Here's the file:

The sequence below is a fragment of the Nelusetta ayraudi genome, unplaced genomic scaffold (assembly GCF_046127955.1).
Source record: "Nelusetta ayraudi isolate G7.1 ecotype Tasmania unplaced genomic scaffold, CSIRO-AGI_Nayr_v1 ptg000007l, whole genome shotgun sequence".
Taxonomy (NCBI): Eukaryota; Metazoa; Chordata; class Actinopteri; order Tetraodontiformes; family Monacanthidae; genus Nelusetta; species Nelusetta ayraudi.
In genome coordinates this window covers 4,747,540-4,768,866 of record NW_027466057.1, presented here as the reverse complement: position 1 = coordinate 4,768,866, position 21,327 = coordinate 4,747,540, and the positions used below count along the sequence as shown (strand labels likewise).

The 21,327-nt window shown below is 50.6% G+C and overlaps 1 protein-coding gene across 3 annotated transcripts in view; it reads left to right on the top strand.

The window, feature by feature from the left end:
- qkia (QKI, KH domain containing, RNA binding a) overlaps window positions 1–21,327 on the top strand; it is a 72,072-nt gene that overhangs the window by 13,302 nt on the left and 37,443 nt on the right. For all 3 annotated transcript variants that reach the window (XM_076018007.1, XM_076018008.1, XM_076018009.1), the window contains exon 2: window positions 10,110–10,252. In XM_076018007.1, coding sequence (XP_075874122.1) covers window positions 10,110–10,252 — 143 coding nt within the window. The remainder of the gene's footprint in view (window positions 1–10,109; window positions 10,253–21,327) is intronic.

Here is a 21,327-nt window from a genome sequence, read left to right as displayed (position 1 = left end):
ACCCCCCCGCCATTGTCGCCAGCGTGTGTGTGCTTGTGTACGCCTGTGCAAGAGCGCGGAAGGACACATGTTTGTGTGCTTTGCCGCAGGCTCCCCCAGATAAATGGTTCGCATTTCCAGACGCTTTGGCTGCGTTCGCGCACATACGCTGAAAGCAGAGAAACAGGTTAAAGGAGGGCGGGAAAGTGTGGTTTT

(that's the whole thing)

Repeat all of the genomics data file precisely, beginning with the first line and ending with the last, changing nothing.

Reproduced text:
The sequence below is a fragment of the Nelusetta ayraudi genome, unplaced genomic scaffold (assembly GCF_046127955.1).
Source record: "Nelusetta ayraudi isolate G7.1 ecotype Tasmania unplaced genomic scaffold, CSIRO-AGI_Nayr_v1 ptg000007l, whole genome shotgun sequence".
Taxonomy (NCBI): Eukaryota; Metazoa; Chordata; class Actinopteri; order Tetraodontiformes; family Monacanthidae; genus Nelusetta; species Nelusetta ayraudi.
In genome coordinates this window covers 4,747,540-4,768,866 of record NW_027466057.1, presented here as the reverse complement: position 1 = coordinate 4,768,866, position 21,327 = coordinate 4,747,540, and the positions used below count along the sequence as shown (strand labels likewise).

The 21,327-nt window shown below is 50.6% G+C and overlaps 1 protein-coding gene across 3 annotated transcripts in view; it reads left to right on the top strand.

The window, feature by feature from the left end:
- qkia (QKI, KH domain containing, RNA binding a) overlaps window positions 1–21,327 on the top strand; it is a 72,072-nt gene that overhangs the window by 13,302 nt on the left and 37,443 nt on the right. For all 3 annotated transcript variants that reach the window (XM_076018007.1, XM_076018008.1, XM_076018009.1), the window contains exon 2: window positions 10,110–10,252. In XM_076018007.1, coding sequence (XP_075874122.1) covers window positions 10,110–10,252 — 143 coding nt within the window. The remainder of the gene's footprint in view (window positions 1–10,109; window positions 10,253–21,327) is intronic.

Here is a 21,327-nt window from a genome sequence, read left to right as displayed (position 1 = left end):
ACCCCCCCGCCATTGTCGCCAGCGTGTGTGTGCTTGTGTACGCCTGTGCAAGAGCGCGGAAGGACACATGTTTGTGTGCTTTGCCGCAGGCTCCCCCAGATAAATGGTTCGCATTTCCAGACGCTTTGGCTGCGTTCGCGCACATACGCTGAAAGCAGAGAAACAGGTTAAAGGAGGGCGGGAAAGTGTGGTTTT